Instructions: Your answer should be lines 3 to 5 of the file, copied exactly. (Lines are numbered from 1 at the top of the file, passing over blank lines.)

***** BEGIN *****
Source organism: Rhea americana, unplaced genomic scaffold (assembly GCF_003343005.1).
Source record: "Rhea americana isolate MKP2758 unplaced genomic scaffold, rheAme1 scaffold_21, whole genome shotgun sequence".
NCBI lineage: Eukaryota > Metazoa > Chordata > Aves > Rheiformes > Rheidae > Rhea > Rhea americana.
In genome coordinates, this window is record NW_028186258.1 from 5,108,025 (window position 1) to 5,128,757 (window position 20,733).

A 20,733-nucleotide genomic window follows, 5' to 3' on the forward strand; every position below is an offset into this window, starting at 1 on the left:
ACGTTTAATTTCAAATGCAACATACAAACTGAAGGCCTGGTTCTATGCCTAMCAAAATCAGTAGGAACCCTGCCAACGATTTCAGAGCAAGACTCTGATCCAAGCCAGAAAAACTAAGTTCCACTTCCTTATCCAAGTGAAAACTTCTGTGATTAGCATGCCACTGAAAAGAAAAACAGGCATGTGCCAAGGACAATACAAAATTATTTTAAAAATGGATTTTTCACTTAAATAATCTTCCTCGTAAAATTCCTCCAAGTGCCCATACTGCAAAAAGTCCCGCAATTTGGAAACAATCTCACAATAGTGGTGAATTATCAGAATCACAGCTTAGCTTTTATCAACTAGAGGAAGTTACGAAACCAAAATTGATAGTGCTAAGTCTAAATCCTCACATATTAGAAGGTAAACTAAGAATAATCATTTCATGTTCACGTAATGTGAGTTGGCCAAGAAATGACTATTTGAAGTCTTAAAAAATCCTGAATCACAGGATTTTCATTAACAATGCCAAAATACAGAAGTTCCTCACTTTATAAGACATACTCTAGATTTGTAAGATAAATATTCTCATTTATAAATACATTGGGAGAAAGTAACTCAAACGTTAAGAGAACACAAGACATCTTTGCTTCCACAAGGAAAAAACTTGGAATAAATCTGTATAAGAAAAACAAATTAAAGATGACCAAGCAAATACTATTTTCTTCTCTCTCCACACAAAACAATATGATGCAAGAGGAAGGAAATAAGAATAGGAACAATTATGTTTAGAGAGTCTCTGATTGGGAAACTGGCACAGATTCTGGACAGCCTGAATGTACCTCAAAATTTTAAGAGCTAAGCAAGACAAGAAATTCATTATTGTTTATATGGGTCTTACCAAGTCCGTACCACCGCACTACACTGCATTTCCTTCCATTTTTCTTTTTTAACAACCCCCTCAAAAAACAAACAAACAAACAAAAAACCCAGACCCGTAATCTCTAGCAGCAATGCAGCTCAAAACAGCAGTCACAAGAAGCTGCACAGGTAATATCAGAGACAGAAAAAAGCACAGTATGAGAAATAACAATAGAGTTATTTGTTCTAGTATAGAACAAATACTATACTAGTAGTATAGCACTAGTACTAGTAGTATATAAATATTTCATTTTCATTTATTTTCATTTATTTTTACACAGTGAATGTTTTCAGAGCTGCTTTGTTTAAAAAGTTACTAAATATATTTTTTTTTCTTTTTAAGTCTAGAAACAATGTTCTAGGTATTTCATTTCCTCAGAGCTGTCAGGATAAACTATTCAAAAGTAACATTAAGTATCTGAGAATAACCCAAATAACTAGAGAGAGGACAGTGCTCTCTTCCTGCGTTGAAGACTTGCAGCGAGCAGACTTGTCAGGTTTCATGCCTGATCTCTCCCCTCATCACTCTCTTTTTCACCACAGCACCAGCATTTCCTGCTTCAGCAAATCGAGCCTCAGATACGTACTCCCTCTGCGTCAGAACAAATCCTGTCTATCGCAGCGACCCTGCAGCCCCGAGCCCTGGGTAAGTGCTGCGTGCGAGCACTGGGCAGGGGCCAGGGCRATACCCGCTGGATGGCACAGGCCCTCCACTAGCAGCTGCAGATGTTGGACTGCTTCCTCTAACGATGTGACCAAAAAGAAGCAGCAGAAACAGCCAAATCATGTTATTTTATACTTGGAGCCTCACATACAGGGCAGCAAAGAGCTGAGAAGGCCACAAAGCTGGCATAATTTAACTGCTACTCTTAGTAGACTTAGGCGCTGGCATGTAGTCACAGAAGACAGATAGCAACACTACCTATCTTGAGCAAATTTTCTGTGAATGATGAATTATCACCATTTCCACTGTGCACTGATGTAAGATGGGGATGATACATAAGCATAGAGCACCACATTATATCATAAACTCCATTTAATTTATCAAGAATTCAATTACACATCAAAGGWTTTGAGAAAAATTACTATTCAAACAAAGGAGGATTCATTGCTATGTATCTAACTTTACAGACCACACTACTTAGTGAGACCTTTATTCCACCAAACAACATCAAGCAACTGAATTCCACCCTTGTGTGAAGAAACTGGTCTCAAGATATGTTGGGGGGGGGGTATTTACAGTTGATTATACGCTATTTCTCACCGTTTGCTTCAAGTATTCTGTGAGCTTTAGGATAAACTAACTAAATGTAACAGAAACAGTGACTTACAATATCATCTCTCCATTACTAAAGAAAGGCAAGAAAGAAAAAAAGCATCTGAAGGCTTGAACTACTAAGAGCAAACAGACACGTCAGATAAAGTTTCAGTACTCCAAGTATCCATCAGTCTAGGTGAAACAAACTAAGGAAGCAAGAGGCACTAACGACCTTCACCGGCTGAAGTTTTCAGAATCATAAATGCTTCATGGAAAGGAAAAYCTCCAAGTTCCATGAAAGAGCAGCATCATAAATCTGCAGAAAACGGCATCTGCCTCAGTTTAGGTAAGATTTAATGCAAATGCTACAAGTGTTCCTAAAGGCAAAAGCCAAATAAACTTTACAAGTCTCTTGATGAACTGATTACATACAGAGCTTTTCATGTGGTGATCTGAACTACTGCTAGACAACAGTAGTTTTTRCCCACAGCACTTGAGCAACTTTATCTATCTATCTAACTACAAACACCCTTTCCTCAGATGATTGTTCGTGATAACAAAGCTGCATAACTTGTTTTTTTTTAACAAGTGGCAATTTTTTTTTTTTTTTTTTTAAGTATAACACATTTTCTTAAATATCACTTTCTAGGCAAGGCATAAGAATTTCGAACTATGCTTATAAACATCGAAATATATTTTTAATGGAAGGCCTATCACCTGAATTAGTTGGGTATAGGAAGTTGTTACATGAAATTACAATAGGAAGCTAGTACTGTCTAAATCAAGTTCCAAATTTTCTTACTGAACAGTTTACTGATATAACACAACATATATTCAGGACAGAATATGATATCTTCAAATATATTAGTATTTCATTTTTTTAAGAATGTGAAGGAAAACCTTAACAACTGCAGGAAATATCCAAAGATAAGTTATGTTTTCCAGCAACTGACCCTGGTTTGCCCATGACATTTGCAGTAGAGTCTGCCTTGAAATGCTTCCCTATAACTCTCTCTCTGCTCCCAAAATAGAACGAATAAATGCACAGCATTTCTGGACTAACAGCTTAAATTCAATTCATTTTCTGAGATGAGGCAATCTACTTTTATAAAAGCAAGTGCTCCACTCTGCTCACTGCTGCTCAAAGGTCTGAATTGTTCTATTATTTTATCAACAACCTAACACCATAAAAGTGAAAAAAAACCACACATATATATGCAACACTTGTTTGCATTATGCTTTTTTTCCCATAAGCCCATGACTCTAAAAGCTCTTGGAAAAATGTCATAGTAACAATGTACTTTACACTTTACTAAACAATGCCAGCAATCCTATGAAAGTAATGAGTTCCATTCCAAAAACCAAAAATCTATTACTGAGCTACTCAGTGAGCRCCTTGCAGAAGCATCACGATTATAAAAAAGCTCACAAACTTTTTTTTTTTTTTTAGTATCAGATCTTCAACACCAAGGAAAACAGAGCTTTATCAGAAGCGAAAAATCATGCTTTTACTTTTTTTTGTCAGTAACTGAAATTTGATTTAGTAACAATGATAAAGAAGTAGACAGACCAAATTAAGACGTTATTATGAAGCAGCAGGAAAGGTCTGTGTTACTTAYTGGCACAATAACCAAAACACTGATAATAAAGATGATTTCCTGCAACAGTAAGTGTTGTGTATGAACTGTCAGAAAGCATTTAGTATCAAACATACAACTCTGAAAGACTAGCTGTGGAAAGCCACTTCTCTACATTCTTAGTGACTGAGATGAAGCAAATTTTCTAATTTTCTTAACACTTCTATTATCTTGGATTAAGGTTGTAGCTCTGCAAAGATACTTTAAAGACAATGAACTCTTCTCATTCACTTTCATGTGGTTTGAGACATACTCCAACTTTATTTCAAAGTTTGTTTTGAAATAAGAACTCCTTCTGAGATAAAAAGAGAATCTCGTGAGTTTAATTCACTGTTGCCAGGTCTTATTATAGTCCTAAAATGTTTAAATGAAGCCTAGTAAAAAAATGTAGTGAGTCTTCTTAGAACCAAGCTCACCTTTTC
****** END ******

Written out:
NCBI lineage: Eukaryota > Metazoa > Chordata > Aves > Rheiformes > Rheidae > Rhea > Rhea americana.
In genome coordinates, this window is record NW_028186258.1 from 5,108,025 (window position 1) to 5,128,757 (window position 20,733).

A 20,733-nucleotide genomic window follows, 5' to 3' on the forward strand; every position below is an offset into this window, starting at 1 on the left: